Child Custody & Support | Redding CA
Deciding who gets custody of children in a divorce can be complicated and difficult. In a perfect world, judges would make this decision based solely on the best interests of the children. This is the goal, but it is not always that simple. A child’s best interests are defined in different ways by different states, and exact criteria is frequently not listed in each state’s family law codes.
Judges Dislike Forcing Change on Children
Most states have best interest standards which prevent children from being taken out of one home and forced to move into another. If, before filing for divorce, parents have lived separately for a while, the parent with whom the children have been living often has an advantage, especially if that parent has remained in the family home. When parents have not been living apart for a time, the one who typically cared for the children during the marriage may have an edge.
Judges Encourage Parents to Put Their Children First
Courts want parents in the process of divorce to look beyond any hard feelings they may have for each other and ensure that their children are able to spend time with both of them. Courts disapprove of interference with visitation.
The Preferences of Children Count
In some states, when deciding custody, judges will factor in a child’s wishes. This doesn’t mean that they will automatically place the child with the desired parent, but they will consider a child’s preferences when making a decision. This is especially true when the children are teenagers.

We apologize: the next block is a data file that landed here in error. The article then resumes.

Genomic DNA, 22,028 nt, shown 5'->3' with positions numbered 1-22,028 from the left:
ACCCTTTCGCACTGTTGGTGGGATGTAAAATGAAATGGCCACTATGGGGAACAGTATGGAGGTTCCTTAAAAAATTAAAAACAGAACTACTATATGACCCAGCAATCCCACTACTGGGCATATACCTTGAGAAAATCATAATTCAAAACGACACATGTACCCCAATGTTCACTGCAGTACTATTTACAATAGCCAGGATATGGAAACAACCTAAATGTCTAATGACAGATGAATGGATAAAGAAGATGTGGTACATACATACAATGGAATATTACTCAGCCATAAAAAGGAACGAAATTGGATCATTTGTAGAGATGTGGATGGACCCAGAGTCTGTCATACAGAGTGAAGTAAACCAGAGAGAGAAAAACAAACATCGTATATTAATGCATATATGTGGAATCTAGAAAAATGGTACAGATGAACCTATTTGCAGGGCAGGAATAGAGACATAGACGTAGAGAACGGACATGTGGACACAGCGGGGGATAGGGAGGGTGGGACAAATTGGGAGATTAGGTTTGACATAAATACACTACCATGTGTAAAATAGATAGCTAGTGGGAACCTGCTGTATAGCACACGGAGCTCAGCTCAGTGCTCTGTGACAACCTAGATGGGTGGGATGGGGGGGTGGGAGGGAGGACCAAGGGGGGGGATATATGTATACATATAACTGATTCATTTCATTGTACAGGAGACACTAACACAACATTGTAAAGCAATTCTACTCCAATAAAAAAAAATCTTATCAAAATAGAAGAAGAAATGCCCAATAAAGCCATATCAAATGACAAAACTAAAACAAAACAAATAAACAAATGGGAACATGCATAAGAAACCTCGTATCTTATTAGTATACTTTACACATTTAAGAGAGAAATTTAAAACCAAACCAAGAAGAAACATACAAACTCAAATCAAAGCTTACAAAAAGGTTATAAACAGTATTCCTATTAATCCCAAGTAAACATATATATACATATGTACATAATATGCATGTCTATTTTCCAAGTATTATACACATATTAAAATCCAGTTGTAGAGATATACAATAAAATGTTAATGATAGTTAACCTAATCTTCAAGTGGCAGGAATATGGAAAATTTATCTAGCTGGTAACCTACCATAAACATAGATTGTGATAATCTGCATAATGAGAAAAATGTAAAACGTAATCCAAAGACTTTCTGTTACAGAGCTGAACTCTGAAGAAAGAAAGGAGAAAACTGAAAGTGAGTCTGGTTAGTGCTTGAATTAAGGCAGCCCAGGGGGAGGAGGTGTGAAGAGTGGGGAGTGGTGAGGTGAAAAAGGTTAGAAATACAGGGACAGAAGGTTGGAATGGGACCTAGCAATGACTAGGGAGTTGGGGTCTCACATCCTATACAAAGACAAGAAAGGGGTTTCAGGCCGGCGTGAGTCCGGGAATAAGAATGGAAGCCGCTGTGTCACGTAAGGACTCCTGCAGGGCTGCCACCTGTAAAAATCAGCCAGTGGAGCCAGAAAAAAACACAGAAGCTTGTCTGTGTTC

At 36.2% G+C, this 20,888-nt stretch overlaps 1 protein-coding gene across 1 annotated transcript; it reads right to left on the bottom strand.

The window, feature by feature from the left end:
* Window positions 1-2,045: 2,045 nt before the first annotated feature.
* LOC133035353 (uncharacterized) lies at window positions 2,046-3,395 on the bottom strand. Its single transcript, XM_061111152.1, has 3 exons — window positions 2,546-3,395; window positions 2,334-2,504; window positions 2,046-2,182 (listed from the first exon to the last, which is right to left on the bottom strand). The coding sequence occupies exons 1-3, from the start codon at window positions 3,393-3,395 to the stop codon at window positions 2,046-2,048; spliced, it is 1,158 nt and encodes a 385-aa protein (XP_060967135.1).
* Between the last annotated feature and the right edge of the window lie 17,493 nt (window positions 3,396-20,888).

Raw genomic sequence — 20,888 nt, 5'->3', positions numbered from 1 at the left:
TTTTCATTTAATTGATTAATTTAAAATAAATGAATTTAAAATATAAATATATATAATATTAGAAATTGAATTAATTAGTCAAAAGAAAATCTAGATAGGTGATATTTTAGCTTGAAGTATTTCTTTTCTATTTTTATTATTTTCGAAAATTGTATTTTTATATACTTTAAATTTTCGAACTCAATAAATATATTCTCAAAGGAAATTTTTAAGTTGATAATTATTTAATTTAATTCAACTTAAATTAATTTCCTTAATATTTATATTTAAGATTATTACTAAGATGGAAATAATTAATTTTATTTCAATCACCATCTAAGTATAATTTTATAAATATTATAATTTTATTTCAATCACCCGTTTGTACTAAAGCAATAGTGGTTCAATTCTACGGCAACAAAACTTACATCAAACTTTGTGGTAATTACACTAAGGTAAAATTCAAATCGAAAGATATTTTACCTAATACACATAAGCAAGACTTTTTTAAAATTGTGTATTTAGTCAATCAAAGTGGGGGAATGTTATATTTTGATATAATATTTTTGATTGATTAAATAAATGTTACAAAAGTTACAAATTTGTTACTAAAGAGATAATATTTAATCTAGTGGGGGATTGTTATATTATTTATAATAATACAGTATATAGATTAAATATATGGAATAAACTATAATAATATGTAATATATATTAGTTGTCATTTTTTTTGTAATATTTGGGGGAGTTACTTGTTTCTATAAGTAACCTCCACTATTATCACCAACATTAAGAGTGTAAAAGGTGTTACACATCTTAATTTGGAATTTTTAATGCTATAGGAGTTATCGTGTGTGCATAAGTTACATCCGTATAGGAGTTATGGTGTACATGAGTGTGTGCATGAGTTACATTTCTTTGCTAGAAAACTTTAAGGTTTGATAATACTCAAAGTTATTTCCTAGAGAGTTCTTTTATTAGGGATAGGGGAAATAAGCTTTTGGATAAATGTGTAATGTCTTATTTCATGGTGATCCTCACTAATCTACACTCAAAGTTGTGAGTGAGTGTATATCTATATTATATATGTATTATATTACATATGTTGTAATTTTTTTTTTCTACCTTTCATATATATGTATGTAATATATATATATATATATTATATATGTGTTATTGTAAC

Domestic Violence Will be Considered
Judges must consider domestic violence in some states if either parent has such a history. However, if it is discovered that one parent has falsely accused the other parent of violence, this false accusation can be held against the parent who makes it.
Custody is not Affected by Some Issues
Spouses frequently think that a judge’s decision regarding custody should be influenced by the other parent’s bad behavior. While some state courts may consider such issues as a parent’s moral character, many judges don’t take this into account. An exception might occur when the child is directly affected by such behavior. For example, if a parent has had an affair, but the child is unaware of it, the judge will probably not factor the affair into a custody decision. On the other hand, a parent with a history of drinking and driving might be denied custody due to the danger in which this places the children.